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A Landlubber’s Guide to Sea Shanties
You don't need to be a sailor to put these songs to work
Few music trends delight me more than the sea shanty revival. In recent months, I’ve encountered them in surprising places, far away from sea and shore. I’m told that shanties even go viral on TikTok—which shivers my timbers big time.
But I’m hardly surprised. There’s something infectious about these songs. You hear them and you immediately want to sing along.
That’s where I can help.
Because if you plan to sing shanties, you need to know the ropes (literally, in this case—see below). You can’t pass as a real salty dog just by shouting out “Ahoy” and “Heave Ho!”
Today I’ll teach you the main types of shanties. Just come on board, and you’ll soon walk the poop deck, or at least cover the waterfront, with confidence.
Don’t worry. I’ll go easy on you.
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If this were an advanced class, I’d make you memorize every part of he Henry B. Hyde. By the time we were done, you’d never confuse a mizzenmast and a spanker boom again, and could distinguish jibs at twenty paces.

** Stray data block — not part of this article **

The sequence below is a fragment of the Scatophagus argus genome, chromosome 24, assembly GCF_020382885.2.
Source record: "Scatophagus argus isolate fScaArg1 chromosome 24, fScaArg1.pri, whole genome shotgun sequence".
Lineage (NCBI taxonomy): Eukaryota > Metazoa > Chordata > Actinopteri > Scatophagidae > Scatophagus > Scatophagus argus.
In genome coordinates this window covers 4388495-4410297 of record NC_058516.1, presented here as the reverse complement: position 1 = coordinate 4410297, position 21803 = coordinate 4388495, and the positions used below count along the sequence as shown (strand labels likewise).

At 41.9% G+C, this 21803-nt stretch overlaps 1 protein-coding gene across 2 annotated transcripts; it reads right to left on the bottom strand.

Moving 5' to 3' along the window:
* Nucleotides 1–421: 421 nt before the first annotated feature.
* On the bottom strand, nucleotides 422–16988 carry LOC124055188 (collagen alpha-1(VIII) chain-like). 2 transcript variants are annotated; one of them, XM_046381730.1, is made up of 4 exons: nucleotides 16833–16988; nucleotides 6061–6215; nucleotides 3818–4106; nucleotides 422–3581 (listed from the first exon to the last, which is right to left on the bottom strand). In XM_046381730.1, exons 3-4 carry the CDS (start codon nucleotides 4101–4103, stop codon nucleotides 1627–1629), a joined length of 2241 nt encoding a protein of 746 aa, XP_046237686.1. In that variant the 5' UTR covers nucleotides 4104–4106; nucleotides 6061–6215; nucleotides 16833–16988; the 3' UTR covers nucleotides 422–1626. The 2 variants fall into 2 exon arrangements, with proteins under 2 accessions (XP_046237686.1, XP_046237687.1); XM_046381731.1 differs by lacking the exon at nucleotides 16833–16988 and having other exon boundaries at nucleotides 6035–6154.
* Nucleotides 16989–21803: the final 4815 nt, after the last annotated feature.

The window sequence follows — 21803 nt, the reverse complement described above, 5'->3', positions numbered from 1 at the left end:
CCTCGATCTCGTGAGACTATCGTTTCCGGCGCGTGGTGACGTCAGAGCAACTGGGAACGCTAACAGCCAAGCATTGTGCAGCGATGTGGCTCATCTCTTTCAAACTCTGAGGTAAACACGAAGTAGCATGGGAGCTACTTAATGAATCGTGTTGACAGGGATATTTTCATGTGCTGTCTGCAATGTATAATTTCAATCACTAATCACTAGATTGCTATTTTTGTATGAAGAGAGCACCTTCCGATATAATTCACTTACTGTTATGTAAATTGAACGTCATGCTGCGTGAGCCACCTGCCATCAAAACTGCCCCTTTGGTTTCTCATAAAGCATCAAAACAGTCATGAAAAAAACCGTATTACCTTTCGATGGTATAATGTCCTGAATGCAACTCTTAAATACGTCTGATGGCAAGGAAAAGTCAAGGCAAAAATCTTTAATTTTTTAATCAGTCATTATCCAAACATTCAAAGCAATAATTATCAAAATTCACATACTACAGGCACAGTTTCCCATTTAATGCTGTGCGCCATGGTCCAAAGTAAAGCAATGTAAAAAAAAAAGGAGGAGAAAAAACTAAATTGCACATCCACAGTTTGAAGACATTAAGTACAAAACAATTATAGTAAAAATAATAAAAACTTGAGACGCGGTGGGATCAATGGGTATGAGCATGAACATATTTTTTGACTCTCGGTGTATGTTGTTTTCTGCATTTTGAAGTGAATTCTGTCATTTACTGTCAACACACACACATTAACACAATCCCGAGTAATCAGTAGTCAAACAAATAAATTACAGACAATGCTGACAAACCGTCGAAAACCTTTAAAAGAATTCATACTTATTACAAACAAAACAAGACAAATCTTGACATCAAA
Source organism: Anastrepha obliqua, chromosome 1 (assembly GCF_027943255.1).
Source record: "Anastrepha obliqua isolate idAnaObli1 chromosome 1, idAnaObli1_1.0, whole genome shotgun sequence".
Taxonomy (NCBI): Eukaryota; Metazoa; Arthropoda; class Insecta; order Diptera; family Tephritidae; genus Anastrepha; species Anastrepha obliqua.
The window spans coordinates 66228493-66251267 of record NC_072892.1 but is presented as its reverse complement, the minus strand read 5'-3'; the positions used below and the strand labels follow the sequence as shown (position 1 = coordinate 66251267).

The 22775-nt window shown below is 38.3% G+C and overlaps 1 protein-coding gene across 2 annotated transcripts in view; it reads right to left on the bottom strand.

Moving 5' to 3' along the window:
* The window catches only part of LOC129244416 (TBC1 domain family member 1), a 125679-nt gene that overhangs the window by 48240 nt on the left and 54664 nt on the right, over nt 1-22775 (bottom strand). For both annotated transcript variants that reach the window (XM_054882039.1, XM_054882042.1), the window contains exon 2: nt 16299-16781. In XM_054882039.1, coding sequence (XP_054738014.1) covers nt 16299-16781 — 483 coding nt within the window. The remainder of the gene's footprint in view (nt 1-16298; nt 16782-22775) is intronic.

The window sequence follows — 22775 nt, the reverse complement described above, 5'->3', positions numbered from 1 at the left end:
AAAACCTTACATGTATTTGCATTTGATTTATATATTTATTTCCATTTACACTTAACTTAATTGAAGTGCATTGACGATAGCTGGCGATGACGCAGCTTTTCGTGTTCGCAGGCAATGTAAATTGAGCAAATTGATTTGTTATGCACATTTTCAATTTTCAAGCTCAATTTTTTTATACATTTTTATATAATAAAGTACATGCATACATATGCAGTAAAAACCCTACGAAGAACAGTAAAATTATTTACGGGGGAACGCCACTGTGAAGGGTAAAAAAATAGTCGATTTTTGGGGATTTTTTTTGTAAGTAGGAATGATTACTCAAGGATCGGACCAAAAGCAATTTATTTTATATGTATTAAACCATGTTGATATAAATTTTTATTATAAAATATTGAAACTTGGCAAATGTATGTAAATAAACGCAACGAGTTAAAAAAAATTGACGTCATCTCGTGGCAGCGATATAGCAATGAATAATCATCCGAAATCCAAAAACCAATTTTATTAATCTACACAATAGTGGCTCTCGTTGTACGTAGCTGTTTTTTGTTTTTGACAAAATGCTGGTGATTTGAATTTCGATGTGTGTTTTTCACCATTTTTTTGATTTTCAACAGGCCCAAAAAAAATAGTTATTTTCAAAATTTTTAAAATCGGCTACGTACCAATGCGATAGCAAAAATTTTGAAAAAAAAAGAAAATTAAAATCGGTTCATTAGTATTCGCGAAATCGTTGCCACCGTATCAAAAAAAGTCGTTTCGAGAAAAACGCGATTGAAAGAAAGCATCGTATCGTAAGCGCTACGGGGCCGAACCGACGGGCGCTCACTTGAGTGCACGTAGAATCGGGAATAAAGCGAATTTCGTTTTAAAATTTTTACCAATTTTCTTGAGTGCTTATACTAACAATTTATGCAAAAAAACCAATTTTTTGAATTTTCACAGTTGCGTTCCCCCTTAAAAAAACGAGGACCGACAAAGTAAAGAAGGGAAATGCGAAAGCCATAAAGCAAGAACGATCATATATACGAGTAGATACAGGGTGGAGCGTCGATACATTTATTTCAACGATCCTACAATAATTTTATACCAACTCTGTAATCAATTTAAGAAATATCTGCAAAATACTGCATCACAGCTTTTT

But we will skip all that. And head straight to the music.
Rowing songs have flourished separately from the shanty tradition—in fact, these are the original seafaring tunes. A model of an ancient Egyptian boat from 2000 BC, and now in the Metropolitan Museum in New York, shows a singer and harpist providing musical accompaniment for the rowers. Even older depictions can be seen in Bronze Age rock carvings found in Sweden.
In ancient Greece, there was a specific job title for the person setting the beat for rowers. This term, keleustes, is often translated as “rowing master.” But beatmaker might be a more accurate rendering.
Long before the rise of sea shanties, almost every society with boats relied on music for exhortation or motivation. Viking ships often employed bards or skalds for this purpose. Christopher Columbus even brought choir boys along on his voyage to the New World. But in other situations, instrumental music was favored—in Venice, for example, regulations specified the number of trumpeters and drummers required, based on the ship’s tonnage.
I suspect that many shanties originated as rowing songs, brought on board by sailors from the Polynesian islands or other places with their own boating traditions. Many of these are upbeat call-and-response songs.
A good example is “John Kanaka,” which probably originated in the Hawaiian Islands before traveling all over the world via sailing ships. As the videos below demonstrate, shanties of this sort can easily turn into drinking songs—but make sure you have a designated helmsman on your crew.
SHORT DRAG SONGS
Have I mentioned ropes yet?
Of course, I did, and for a good reason—there were miles of ropes on some ships. And you were usually pulling them one way or another. The songs varied depending on the demands of the job.
For simple jobs, you sang a short drag shanty. In the words of one sailor, these tunes were used for “only a few pulls, but they had to be good ones.”
So don’t expect a whole oratorio here. A simple song like “Haul Away Joe” will usually do the trick.